Dr. Paula Braitstein is an epidemiologist living and working in Kenya since 2007. Most of Dr. Braitstein’s research has been oriented around major health and social issues in East Africa including HIV prevention and treatment, high risk children and youth including those who have been orphaned (from HIV and other causes), separated, abandoned, and those who are street-connected. Dr. Braitstein is increasingly turning her attention to issues related to climate change and planetary health, and the impacts and potential for resilience among vulnerable populations in East Africa and elsewhere. Dr. Braitstein is Associate Professor in the Dalla Lana School of Public Health at the University of Toronto (Canada), and a Canadian Institutes of Health Research Chair of Applied Public Health. She is a Visiting Professor at Moi University School of Medicine (Kenya), Adjunct Faculty in the Department of Obstetrics and Gynecology at the University of Toronto, and Adjunct Associate Professor in the Fairbanks School of Public Health at Indiana University (USA). In addition to doing her own research, Paula is Co-Field Director of Research for the Academic Model Providing Access to Healthcare (AMPATH) Consortium.
Current research projects
Peer Navigators: Now in year 3, this implementation research study is testing whether peer navigators, defined as young people with significant experience as a street-involved person, one male, one female, of mixed HIV serostatus, could increase linkage of street-connected young people to HIV testing, care, treatment, and other healthcare services.
Point in Time count: We recently piloted a PIT count in Eldoret, Kenya, using the Canadian experience as the basis for which to pilot. We used digital fingerprint scanning and systematically offered HIV counseling and testing, first aid and psychosocial support, during the census.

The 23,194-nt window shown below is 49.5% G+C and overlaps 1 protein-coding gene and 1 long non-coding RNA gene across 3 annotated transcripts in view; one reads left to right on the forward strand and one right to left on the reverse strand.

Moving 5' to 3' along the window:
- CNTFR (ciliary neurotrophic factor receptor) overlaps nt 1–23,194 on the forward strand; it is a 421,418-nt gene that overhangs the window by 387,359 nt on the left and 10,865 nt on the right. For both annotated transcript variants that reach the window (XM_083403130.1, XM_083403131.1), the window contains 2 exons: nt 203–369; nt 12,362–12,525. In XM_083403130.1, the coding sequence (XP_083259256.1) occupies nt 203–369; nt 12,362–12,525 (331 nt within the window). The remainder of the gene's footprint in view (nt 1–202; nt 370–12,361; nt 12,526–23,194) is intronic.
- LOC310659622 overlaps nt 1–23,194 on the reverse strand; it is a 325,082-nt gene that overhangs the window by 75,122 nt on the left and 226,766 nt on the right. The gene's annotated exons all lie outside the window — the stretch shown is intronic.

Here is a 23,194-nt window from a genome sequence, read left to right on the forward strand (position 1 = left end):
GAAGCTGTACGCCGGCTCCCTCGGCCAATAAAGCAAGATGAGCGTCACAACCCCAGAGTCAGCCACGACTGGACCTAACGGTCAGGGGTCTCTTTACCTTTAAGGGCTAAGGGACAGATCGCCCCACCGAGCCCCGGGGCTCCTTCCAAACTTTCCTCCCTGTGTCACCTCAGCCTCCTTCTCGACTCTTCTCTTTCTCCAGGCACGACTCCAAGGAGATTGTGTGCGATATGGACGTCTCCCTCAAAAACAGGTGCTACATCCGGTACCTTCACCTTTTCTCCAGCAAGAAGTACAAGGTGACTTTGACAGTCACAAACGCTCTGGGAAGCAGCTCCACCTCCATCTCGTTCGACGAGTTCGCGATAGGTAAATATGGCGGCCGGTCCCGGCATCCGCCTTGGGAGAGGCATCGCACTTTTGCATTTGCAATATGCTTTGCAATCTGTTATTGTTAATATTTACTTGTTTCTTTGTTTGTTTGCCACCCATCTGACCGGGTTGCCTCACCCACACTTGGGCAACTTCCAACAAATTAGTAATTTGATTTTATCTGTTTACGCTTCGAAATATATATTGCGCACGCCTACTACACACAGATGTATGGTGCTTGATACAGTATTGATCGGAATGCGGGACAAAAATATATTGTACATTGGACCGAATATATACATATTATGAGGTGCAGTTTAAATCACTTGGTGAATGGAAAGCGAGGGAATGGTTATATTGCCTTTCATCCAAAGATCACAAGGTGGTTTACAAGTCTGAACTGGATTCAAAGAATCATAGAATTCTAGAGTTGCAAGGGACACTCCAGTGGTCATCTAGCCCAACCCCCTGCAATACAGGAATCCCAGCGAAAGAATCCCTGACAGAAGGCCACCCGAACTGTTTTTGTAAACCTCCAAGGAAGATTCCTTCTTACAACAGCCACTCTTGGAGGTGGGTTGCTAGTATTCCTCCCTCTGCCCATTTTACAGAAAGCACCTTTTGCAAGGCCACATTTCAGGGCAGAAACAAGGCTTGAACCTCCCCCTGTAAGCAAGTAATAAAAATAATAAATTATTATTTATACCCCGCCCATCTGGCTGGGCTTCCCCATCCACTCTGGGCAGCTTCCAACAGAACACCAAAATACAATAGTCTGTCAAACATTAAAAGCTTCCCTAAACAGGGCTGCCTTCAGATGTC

Voluntary Male Medical Circumcision (VMMC): Male circumcision is an important HIV prevention intervention that once done, requires no behavioral modification. We adapted an educational curriculum developed as part of an alternative rite of passage for young Kenyan men, and offered the circumcision as part of a 10-day healing/educational retreat which taught initiates about their bodies, sex and sexuality, HIV transmission, treatment and prevention issues, as well as conflict resolution and communication skills. To date we have piloted the project with 120 male street youth.
Comprehensive Reproductive Health Clinic: In partnership with the Academic Model Providing Access to Healthcare (AMPATH) program, we are piloting a comprehensive reproductive health clinic specifically for street youth, to include HIV testing and treatment, in a dedicated space for them by clinicians trained to provide care to this challenging population.
OSCAR Cohort: We are now in year 8 of a longitudinal cohort study or orphaned and separated children and adolescents including those living in institutional environments (orphanages, rescue centers), with extended family, and those living independently on the street.
More information is available on these and other projects at www.oscarcohort.com.